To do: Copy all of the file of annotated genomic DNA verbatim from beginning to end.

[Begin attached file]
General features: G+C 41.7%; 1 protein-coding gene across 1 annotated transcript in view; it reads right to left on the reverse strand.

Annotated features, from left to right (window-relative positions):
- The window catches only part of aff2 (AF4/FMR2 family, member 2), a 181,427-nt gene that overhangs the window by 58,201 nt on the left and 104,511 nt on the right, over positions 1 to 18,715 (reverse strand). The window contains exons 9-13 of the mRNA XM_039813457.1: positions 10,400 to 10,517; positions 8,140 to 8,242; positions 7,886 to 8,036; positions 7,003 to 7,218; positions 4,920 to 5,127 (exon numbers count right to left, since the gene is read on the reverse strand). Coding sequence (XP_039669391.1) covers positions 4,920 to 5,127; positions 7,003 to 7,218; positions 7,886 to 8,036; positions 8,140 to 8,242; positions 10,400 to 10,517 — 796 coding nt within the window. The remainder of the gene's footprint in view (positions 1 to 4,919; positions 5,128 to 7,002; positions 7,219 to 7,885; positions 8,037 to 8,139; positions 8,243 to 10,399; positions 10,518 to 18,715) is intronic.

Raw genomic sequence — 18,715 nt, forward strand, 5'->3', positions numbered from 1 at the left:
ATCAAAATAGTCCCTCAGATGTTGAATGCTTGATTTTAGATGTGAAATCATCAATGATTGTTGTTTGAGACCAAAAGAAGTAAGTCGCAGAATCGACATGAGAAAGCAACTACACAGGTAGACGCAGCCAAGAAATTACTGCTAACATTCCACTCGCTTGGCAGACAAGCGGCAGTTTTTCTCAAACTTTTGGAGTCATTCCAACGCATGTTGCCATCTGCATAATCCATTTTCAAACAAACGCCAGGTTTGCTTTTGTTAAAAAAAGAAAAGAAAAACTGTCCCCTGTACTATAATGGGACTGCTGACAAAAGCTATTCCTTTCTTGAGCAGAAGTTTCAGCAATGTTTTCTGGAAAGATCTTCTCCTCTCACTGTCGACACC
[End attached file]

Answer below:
General features: G+C 41.7%; 1 protein-coding gene across 1 annotated transcript in view; it reads right to left on the reverse strand.

Annotated features, from left to right (window-relative positions):
- The window catches only part of aff2 (AF4/FMR2 family, member 2), a 181,427-nt gene that overhangs the window by 58,201 nt on the left and 104,511 nt on the right, over positions 1 to 18,715 (reverse strand). The window contains exons 9-13 of the mRNA XM_039813457.1: positions 10,400 to 10,517; positions 8,140 to 8,242; positions 7,886 to 8,036; positions 7,003 to 7,218; positions 4,920 to 5,127 (exon numbers count right to left, since the gene is read on the reverse strand). Coding sequence (XP_039669391.1) covers positions 4,920 to 5,127; positions 7,003 to 7,218; positions 7,886 to 8,036; positions 8,140 to 8,242; positions 10,400 to 10,517 — 796 coding nt within the window. The remainder of the gene's footprint in view (positions 1 to 4,919; positions 5,128 to 7,002; positions 7,219 to 7,885; positions 8,037 to 8,139; positions 8,243 to 10,399; positions 10,518 to 18,715) is intronic.

Raw genomic sequence — 18,715 nt, forward strand, 5'->3', positions numbered from 1 at the left:
ATCAAAATAGTCCCTCAGATGTTGAATGCTTGATTTTAGATGTGAAATCATCAATGATTGTTGTTTGAGACCAAAAGAAGTAAGTCGCAGAATCGACATGAGAAAGCAACTACACAGGTAGACGCAGCCAAGAAATTACTGCTAACATTCCACTCGCTTGGCAGACAAGCGGCAGTTTTTCTCAAACTTTTGGAGTCATTCCAACGCATGTTGCCATCTGCATAATCCATTTTCAAACAAACGCCAGGTTTGCTTTTGTTAAAAAAAGAAAAGAAAAACTGTCCCCTGTACTATAATGGGACTGCTGACAAAAGCTATTCCTTTCTTGAGCAGAAGTTTCAGCAATGTTTTCTGGAAAGATCTTCTCCTCTCACTGTCGACACC